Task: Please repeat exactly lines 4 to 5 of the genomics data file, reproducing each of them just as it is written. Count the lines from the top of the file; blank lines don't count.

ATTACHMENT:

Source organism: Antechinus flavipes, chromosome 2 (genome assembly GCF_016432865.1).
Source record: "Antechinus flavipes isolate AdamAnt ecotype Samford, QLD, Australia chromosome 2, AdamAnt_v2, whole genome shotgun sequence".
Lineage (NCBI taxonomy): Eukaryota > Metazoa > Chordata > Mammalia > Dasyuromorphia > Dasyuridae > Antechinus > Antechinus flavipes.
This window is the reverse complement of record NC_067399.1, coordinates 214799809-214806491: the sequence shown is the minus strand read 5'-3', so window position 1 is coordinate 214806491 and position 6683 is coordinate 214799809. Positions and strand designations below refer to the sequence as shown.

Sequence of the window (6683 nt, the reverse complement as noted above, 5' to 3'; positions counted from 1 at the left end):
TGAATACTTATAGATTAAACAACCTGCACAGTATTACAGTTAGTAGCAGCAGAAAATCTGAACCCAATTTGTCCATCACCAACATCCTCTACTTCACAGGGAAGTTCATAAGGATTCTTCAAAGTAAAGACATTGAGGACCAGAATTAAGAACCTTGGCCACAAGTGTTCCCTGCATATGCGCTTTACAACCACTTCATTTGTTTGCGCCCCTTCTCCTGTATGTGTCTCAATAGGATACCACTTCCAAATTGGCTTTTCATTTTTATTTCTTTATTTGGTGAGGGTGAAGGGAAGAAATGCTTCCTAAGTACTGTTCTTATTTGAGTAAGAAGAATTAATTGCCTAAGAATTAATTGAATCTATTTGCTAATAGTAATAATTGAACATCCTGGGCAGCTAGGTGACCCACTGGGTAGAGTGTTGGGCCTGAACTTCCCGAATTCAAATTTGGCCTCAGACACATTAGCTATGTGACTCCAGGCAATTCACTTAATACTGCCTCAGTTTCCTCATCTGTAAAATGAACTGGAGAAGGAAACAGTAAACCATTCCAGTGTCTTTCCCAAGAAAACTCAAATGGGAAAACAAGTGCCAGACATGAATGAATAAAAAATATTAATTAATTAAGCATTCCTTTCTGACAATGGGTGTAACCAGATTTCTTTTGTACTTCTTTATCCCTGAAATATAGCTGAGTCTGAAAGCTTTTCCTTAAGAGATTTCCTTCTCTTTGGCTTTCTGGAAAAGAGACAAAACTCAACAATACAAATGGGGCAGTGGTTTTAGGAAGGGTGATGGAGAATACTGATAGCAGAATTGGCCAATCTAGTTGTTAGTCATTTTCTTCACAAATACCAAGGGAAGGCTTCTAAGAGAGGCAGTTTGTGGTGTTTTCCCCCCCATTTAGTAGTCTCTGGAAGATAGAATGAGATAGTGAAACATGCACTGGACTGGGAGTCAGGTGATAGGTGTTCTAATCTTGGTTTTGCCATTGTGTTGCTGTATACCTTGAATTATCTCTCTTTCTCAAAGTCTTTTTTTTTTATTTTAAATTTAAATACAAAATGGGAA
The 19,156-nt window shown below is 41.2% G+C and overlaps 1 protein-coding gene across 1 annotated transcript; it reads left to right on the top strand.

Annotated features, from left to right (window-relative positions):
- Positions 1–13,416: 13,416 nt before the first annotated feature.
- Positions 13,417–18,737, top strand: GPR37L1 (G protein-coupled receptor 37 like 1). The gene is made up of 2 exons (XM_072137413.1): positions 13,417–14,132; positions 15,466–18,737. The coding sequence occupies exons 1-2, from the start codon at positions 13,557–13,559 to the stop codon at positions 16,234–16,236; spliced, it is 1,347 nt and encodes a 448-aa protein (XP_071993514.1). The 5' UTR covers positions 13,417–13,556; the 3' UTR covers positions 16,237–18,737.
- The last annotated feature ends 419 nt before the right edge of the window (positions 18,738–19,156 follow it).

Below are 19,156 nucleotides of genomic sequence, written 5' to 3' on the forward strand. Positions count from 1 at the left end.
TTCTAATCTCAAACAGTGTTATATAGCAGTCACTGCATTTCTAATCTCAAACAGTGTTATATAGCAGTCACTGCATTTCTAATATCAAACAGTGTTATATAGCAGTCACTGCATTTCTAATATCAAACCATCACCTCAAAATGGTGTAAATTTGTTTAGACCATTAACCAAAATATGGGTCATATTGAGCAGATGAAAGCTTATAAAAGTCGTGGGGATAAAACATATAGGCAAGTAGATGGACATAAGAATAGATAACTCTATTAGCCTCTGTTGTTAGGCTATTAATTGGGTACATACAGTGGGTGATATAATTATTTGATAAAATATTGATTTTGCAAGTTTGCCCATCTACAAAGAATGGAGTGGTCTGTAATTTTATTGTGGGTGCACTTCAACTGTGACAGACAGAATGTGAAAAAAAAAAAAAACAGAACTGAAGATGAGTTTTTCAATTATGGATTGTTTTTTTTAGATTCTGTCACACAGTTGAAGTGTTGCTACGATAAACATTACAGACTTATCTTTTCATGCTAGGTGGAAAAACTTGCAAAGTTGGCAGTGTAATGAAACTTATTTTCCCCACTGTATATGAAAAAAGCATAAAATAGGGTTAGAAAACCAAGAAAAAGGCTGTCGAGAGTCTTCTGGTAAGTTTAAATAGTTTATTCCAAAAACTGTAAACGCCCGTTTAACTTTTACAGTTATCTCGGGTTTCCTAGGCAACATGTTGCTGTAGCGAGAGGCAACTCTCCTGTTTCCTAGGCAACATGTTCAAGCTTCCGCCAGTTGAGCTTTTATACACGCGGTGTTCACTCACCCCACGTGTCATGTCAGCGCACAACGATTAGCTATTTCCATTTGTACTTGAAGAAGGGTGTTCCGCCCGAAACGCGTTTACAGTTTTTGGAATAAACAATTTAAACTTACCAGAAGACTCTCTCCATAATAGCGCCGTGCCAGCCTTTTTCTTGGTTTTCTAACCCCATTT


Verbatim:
This window is the reverse complement of record NC_067399.1, coordinates 214799809-214806491: the sequence shown is the minus strand read 5'-3', so window position 1 is coordinate 214806491 and position 6683 is coordinate 214799809. Positions and strand designations below refer to the sequence as shown.

Sequence of the window (6683 nt, the reverse complement as noted above, 5' to 3'; positions counted from 1 at the left end):